Metastatic Colorectal Cancer Treatment with Chemotherapy and Immunotherapy

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This is a case study of a 36-year-old male who was diagnosed with Stage 4 Metastatic Colo-Rectal Cancer amid the Delta wave of Covid in June 2021. He was in significant pain and faced difficulty sitting, with nausea, vomiting, loss of appetite, and weight loss of 10 kg. He had a large mass at the Colo Rectal junction with metastases to the surrounding lymph nodes and the liver.


The patient had developed lower abdominal pain four months prior, accompanied by occasional episodes of constipation, which had increased in intensity over the next three months. He had nausea, vomiting, and loss of appetite, and had lost 10 kg in the previous three months.


A CT scan and colonoscopy confirmed the diagnosis of an Adenocarcinoma of the Colo-Rectal area and a PET-CT scan revealed stage 4 metastatic disease. Biopsy samples were sent for molecular profiling and MMR & MSI/MSS testing to ascertain if any mutations could be targeted.


The patient had an incurable cancer where surgery was not a viable option and was anxious about his life-span. His immediate concern was the distressing pain he was experiencing and whether he would get any relief from it.

Treatment Offered:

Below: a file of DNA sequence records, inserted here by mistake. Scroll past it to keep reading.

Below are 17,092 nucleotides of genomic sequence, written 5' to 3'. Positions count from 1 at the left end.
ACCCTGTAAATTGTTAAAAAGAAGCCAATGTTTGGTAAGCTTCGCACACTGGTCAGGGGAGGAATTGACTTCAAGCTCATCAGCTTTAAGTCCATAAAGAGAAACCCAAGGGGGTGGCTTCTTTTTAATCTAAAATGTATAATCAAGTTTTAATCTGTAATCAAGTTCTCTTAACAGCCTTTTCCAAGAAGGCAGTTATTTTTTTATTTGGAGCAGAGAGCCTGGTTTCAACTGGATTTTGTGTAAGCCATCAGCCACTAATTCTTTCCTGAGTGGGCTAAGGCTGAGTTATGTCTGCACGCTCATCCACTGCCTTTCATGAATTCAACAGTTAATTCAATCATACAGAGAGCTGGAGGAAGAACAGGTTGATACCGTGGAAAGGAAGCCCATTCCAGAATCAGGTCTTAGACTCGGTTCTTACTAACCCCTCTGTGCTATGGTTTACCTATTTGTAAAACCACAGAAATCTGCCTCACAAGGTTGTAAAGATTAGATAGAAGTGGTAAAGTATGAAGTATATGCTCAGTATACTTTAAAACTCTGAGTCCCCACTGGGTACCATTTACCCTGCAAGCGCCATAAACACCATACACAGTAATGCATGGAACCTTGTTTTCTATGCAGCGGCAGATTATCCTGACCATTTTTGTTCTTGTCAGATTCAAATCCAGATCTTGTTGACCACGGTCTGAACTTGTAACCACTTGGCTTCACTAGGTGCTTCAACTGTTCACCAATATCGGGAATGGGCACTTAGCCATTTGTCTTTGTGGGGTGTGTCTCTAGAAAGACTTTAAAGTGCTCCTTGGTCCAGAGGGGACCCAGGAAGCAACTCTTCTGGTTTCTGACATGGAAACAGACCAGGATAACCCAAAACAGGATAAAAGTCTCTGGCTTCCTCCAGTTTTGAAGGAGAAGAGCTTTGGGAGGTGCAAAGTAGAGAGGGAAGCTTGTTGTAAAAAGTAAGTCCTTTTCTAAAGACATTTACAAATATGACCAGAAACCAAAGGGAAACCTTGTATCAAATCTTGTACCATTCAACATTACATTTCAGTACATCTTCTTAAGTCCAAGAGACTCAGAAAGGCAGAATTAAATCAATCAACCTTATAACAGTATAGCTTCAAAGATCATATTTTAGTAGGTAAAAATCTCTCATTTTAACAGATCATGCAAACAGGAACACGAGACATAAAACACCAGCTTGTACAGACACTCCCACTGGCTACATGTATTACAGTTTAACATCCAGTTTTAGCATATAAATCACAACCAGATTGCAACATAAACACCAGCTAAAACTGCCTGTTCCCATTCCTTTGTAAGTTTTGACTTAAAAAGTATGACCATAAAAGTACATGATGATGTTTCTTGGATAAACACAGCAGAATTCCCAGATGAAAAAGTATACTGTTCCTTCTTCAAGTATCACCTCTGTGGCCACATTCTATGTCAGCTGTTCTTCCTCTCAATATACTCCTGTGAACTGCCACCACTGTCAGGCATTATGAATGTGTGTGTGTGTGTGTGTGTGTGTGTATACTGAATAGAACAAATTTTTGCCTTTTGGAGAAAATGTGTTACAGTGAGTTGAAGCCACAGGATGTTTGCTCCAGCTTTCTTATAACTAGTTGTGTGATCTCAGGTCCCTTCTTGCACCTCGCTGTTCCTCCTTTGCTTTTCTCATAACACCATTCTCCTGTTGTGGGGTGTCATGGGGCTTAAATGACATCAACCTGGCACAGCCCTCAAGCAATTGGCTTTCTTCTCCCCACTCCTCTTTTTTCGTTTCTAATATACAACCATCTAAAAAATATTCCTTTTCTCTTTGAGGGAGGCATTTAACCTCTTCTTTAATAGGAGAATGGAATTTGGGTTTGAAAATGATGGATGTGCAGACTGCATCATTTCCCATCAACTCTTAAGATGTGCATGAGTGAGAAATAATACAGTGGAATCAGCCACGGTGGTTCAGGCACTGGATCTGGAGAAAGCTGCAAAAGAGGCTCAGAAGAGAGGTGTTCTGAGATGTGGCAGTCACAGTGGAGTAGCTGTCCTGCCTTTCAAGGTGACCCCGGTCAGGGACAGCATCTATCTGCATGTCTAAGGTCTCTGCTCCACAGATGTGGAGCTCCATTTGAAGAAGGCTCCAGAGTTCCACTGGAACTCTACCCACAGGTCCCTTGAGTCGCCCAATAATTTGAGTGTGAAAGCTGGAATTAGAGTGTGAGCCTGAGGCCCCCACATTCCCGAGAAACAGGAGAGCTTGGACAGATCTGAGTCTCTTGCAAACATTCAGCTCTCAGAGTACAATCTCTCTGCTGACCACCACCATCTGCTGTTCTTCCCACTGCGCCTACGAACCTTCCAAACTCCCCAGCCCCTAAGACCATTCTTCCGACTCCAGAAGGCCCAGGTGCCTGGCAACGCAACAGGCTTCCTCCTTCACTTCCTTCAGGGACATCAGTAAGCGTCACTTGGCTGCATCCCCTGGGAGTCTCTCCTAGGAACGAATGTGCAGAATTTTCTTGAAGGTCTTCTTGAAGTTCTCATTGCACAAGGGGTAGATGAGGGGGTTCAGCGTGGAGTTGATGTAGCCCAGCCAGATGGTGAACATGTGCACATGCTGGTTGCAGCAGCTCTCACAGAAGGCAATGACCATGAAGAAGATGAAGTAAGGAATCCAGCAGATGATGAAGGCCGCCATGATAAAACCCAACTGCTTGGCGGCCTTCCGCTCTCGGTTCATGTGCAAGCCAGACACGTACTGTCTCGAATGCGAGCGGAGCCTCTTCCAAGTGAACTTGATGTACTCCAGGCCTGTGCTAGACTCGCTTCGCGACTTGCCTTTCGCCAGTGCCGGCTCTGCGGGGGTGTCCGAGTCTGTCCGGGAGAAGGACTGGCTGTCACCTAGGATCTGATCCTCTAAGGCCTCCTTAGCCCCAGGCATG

The patient was admitted to the hospital, started on intravenous pain killers, and commenced chemotherapy with Modified FOLFOX 7 regimen. He obtained excellent disease control, as seen on scans performed following 3 months of treatment, and again at 6 months of treatment. The molecular profiling showed a mismatch repair deficiency with MSI-H status. The patient was diagnosed as suffering from a hereditary colon cancer syndrome- the Lynch Syndrome. Therefore, the Immunotherapy drug Pembrolizumab was added to the chemotherapy regimen. The patient tolerated the treatment well with no significant toxicities or side effects.

Long Term Care:

The patient will continue maintenance over the next 2 years with the immunotherapy every 21 days as a maintenance protocol. He understands that his cancer can relapse at any point and he will require another round of chemotherapy then. There are multiple targeted therapies and chemotherapy options available if he loses response to the immunotherapy. He currently enjoys an excellent quality of life with no pain and does not require any supportive care.